NBA Power Rankings: Golden State Warriors

Everything you need to know about the 2014-15 Warriors.

Each day, we'll be counting down the best teams in the NBA and comparing them to mainstream Hollywood films. We'll break down each team into New Cast Members (new players), Castoffs (non-returning players), Featuring (starters), Leading Man (most important player, not necessarily the best), Director (head coach), Producer (GM), Plot (Movie Comp), Rotten Tomatoes Score, and Predictions for this year's record. Today, we take a look at the Oklahoma City Thunder.

4. Golden State

New Cast Members: Shaun Livingston, Brandon Rush, Leandro Barbosa

Castoffs: Jermaine O’Neal, Steve Blake, Jordan Crawford, Hilton Armstrong

Featuring: Steph Curry, Klay Thompson, Andre Iguodala, David Lee, Andrew Bogut

Leading Man: Andrew Bogut

Fact: Andrew Bogut is one of the ten best defenders in the NBA. Another fact: when you type in the words “Andrew Bogut” into Google, this is what you get:

Usually it’s not a good sign when the first word associated with a seven-footer is “injury,” but that’s the case here. Over the past three seasons, Bogut has played in only 111 games – and he’s missed 119. And though the Warriors actually had a better winning percentage without Bogut (11-4, 73%) than with him (40-27, 60%) last season, Bogut has certainly been an integral piece.

No lineup in the NBA had a better plus/minus than the Warriors’ starters, +5.8 in a little over 18 minutes per game over 44 contests last season. It makes sense, as this starting lineup might be the most diverse in the NBA – a perfect mix of offensive skills and defensive ability.

That being said, though, it’s not immediately obvious that this is even the Warriors’ best lineup. In fact, the starters had the third best net rating (difference between points per 100 possessions and points allowed per 100) on the team. Both of the lineups that fared better featured four of the same players – Steph Curry, Klay Thompson, Andre Iguodala, and David Lee.

When the Warriors went small and replaced Bogut with either Harrison Barnes or especially Draymond Green, the offense took off – for a couple of reasons. The first and most important of these is that Golden State’s turnover rate fell off a cliff with Green on the court, going from 15 TOs/100 possessions to 10.9. That’s four more shots per game! On those shots, the Warriors had a true shooting percentage of 61.7%, meaning they were scoring about 1.2 points per shot. So, just by not handing the ball to the other team, the Warriors scored about five more points per 100 possessions with Green than with Bogut.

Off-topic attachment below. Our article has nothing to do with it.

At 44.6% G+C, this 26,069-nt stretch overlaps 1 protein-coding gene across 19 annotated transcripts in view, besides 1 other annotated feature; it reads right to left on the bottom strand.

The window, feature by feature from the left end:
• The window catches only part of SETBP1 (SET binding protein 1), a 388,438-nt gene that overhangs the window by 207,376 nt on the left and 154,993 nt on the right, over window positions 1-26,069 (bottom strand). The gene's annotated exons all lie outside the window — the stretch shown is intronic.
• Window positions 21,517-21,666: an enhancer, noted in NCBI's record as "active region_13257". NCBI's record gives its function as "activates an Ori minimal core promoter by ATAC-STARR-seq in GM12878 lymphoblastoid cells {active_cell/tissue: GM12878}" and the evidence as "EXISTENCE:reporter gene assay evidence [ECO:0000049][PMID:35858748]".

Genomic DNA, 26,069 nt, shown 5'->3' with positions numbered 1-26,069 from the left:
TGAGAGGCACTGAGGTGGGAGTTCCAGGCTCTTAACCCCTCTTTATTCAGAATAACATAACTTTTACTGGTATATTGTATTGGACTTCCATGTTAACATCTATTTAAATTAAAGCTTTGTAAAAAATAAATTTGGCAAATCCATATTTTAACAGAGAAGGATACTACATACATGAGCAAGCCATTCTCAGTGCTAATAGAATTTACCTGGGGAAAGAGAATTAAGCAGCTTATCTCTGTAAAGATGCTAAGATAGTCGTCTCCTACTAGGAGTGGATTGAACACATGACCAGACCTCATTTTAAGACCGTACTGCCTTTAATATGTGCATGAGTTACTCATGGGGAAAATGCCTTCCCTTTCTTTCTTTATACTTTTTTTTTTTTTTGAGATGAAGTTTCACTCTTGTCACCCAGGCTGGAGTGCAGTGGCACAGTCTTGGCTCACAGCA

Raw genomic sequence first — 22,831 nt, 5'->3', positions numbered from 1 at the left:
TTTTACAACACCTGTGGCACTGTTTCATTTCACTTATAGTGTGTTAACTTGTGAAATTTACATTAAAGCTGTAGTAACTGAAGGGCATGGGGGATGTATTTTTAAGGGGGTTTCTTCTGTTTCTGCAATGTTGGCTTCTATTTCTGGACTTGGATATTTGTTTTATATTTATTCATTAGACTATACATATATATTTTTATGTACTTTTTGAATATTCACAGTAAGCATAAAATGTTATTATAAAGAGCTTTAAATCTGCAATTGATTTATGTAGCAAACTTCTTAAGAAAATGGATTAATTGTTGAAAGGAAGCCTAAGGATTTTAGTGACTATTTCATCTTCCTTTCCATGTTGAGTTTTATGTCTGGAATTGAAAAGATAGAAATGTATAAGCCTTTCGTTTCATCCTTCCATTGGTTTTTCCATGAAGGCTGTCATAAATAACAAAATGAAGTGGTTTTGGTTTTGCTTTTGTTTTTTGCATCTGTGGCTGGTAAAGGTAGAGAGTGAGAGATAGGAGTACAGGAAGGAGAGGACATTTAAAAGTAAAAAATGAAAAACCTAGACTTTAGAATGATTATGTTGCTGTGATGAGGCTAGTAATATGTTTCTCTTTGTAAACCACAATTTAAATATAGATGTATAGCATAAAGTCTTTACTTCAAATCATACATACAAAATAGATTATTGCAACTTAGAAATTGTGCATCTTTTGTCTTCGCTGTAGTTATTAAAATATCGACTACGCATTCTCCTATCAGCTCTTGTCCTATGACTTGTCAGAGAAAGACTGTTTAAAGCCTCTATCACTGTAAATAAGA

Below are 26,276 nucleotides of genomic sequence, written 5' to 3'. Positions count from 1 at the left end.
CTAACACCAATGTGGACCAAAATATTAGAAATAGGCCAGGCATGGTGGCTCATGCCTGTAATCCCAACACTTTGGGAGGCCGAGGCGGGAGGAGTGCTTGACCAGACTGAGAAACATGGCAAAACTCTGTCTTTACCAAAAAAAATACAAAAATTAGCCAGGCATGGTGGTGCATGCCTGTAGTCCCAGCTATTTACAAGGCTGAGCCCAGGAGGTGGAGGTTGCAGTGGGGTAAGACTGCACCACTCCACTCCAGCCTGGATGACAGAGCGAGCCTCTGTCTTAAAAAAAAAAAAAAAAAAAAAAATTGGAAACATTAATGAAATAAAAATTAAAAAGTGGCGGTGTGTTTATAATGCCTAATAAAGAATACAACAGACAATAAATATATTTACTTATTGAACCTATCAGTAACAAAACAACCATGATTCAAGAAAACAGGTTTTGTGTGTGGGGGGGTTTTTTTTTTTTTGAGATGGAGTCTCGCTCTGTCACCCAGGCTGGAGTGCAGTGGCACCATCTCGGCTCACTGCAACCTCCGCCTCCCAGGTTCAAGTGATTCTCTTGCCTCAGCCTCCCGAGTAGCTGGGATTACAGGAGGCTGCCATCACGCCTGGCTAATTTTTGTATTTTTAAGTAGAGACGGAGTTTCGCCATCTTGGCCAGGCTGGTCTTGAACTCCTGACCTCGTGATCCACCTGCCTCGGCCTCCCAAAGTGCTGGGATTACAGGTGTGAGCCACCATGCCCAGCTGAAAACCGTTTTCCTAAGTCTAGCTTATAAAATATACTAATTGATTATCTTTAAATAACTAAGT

It’s just common sense that a team would turn the ball over less with Green and Lee on the court, because the court is more spread with two good jump shooters on the floor, keeping help defenders stuck to their man rather than doubling on drives. But there are some other benefits, too, like the fact that Green improves the team’s assist rate at the same time, creating a couple extra open shots per game.

Most importantly, though, their defense remained mostly unchanged. Though it’s a pretty small sample size (Green only played with the other starters for 105 minutes last season), they held teams to a defensive rating of 89.5 points per 100 possessions. That’s about 10 points per 100 better than the Pacers, who finished first in defensive rating last year. While you couldn’t expect this team to keep that number up, wouldn’t it be possible for them to maintain a top 5 defense?

Obviously, it’s great to have Bogut on the team when Western horses like Dwight Howard, Lamarcus Aldridge, and Anthony Davis come to town, but other than that? Golden State should explore the option of going small on a much more regular basis. I can’t wait to see how Steve Kerr experiments with going small this season.

Director: Steve Kerr

I still don’t get the concept of hiring coaches that have NEVER coached before. This is the NBA – you should be able to snag just about anyone in the entire world as your head coach. You’re telling me honestly that there are no people who’ve actually drawn up plays before that could do a job? What about snagging an international coach? They exist.

That being said, here are the three things I really like about Kerr. 1. He seems like a smart guy. Really like listening to his commentary on his thoughts on the game. 2. He’s worked in the front office, so he understands personnel and rotations better than a rookie coach like Derek Fisher might. 3. He never averaged 1 turnover per game in his career… for a team that finished 27th in turnovers last season, it can’t hurt, right?

Producer: Bob Myers

I wanted to criticize Myers for not picking up another big after Jermaine O’Neal wasn’t invited back to the team this season, but the fact that he didn’t do so might force Kerr to play small more often this season – something I’ve already admitted to looking forward to.

Other than that, though, I really like the team he’s assembled here. Shaun Livingston might have been a bit of an overpay, but he can play either guard spot and they already have plenty of shooting. I also like the chances he took with Brandon Rush and Leandro Barbosa.

Plot: Gladiator

Golden State may not be the best team in the league, but they’re probably the most entertaining. Just last season, they had buzzer beaters against the Thunder and the Heat. They also have one of the wildest crowds, and I love this movie.


It seems a little high to pick this team to be the fourth best team in the entire NBA, but they were 51-31. I don’t think a five game improvement is totally out of order, and that’s what I’m predicting. I think these guys go 56-26 this season and host a round in the West, becoming the team everyone thought they would be this time last year.

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